The market will take place this Sunday from 10am to 6pm in Piazza Madama Cristina, Turin, Italy. For more information: www.manamana.it
A show room to recycle unwanted gifts
Exchange, barter and â€˜do-it-yourselfâ€™ make you save money, but not just that. â€œWhen you are in a situation where you canâ€™t use money,â€ explains Daniela Calisi of the ManaManaâ€™ association, â€œyou have to put yourself at stake, relate to the other and create a connection with him or her.â€ Therefore, the exchange is both an invitation to more enlightened consumption, but also a social opportunity to create connections with other city inhabitants. Thatâ€™s at least the idea behind the SenzaMoneta markets that ManaMana organises every 3-4 months in the city.
During the remainder of the year, the no-cost supporters can also find tools online for exchange and barter.
Interesting proposals and offers can be found on www.bakeca.it, in the section â€œvarie-regali-barattoâ€ (â€œvarious gifts and barterâ€), or one can become a member of the group Freecycle, a platform dedicated to all those who prefer to recycle an object, rather than throw it away. These sites cover everything, from a piano seat to an old door, as long as they are in good condition. Be aware though that all things on offer on the Freecycle site are available for free.
Other interesting solutions, mostly connected to clothing exchange, are the so-called â€œswapping partiesâ€, which are not just about meeting people and having fun, but also about exchanging and bartering clothes and accessories, events that often taken place when the seasons are about to change. So if you want to completely redo your wardrobe without spending money, the only thing you have to do is organise such a party, as Anna and Genny Colombotto Rosso have been doing for some time now in Turin. You can find valuable suggestions on the greenMe site under â€œconsumareâ€ and â€œriciclo e riusoâ€.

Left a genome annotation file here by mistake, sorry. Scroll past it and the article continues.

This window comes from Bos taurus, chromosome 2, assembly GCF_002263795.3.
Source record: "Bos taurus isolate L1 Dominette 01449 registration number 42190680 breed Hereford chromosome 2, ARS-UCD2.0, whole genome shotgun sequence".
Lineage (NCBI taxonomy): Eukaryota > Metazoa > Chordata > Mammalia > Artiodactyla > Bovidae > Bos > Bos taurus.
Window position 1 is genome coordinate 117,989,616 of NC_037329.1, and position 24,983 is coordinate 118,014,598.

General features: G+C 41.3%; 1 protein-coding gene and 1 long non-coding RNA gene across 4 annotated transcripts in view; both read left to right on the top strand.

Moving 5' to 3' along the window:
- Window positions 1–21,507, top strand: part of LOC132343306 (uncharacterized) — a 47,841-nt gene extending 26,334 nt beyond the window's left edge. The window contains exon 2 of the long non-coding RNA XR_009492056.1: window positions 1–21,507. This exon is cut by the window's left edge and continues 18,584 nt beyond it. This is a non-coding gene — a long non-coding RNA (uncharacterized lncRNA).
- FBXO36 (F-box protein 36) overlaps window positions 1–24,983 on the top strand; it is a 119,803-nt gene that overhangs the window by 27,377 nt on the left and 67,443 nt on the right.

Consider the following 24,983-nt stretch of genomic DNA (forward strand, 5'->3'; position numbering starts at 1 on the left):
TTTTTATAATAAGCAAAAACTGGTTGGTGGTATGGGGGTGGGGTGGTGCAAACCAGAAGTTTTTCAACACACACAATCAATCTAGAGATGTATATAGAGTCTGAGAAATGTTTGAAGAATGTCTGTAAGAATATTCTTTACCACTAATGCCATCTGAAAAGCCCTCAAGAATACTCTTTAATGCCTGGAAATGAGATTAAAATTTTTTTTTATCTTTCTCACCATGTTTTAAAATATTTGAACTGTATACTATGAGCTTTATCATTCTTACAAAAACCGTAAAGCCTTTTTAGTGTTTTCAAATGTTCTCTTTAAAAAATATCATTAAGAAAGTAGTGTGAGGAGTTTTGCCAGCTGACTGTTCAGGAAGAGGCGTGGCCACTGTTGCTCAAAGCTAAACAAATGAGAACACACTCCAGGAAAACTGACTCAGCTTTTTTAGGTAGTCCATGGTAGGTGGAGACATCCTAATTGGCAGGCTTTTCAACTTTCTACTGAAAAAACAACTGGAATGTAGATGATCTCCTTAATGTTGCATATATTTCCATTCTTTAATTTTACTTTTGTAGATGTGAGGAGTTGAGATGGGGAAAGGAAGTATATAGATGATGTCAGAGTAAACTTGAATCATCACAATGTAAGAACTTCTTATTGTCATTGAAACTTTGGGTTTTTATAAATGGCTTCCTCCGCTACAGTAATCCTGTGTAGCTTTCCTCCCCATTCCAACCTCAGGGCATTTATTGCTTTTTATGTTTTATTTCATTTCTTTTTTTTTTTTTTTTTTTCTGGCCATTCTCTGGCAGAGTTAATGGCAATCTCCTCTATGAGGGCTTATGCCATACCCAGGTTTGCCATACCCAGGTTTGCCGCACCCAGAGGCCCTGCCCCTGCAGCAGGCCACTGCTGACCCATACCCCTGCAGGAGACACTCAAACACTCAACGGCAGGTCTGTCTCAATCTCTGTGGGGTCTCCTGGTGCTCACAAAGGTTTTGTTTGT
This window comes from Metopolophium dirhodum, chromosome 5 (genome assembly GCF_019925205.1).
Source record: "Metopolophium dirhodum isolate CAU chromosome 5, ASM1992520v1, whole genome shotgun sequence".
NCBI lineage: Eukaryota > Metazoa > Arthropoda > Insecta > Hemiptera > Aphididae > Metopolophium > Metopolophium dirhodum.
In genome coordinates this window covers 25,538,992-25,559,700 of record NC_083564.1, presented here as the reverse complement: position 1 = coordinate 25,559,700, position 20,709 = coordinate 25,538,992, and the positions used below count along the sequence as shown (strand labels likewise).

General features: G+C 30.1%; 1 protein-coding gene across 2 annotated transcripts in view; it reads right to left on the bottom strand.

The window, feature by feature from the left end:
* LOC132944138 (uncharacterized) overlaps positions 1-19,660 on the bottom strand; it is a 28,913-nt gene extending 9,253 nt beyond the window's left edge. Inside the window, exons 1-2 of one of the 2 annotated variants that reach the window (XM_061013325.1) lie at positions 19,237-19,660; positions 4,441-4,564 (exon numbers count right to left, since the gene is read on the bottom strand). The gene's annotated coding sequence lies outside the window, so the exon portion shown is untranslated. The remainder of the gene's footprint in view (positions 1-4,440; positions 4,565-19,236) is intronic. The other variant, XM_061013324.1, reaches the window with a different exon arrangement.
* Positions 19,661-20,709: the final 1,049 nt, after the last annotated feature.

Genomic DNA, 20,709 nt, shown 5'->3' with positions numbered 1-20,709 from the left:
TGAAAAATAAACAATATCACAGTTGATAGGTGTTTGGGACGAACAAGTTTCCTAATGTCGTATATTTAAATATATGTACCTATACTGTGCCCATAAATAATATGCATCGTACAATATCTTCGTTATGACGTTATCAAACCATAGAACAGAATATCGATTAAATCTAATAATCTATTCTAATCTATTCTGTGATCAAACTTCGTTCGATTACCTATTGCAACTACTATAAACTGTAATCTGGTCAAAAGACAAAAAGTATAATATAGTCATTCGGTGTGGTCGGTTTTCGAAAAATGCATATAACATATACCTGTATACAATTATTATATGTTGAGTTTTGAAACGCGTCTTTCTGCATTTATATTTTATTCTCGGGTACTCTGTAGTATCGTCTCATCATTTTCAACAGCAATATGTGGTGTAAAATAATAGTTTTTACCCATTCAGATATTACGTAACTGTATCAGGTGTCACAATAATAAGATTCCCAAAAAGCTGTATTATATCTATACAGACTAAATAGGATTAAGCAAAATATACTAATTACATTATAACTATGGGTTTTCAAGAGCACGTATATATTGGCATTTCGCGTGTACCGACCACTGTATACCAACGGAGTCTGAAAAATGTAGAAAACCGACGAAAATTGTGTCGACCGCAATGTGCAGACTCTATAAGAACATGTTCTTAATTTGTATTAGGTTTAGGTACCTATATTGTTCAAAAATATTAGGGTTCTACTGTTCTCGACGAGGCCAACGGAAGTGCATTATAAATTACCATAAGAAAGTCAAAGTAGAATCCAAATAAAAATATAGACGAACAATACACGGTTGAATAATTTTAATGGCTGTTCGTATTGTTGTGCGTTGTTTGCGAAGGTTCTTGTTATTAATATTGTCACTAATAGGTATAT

The swapping parties tend to be organised by and for women, without garments for men, even though these could provide some interesing gift ideas. Often the parties come with a small buffet that â€“ always in the same spirit â€“ are based on people bringing some food from their homes. What is crucial is that participants bring along some cleanly washed clothing in good condition. Also important is to have a space in the party home where the clothing can be shown, possibly organised by size, so that active participation is guaranteed. Finally, to create a smooth process, it is good to have some kind of rule on who can start. Once the garment has been fitted and chosen, it is removed from the â€œshow roomâ€. Whatever is not exchanged at the end of the party, is donated to a used clothing outlet or a non profit organisation, such as the San Vincenzo of Via Nizza, where they can make good use of such garments and assure their longer life.
[via Core 77]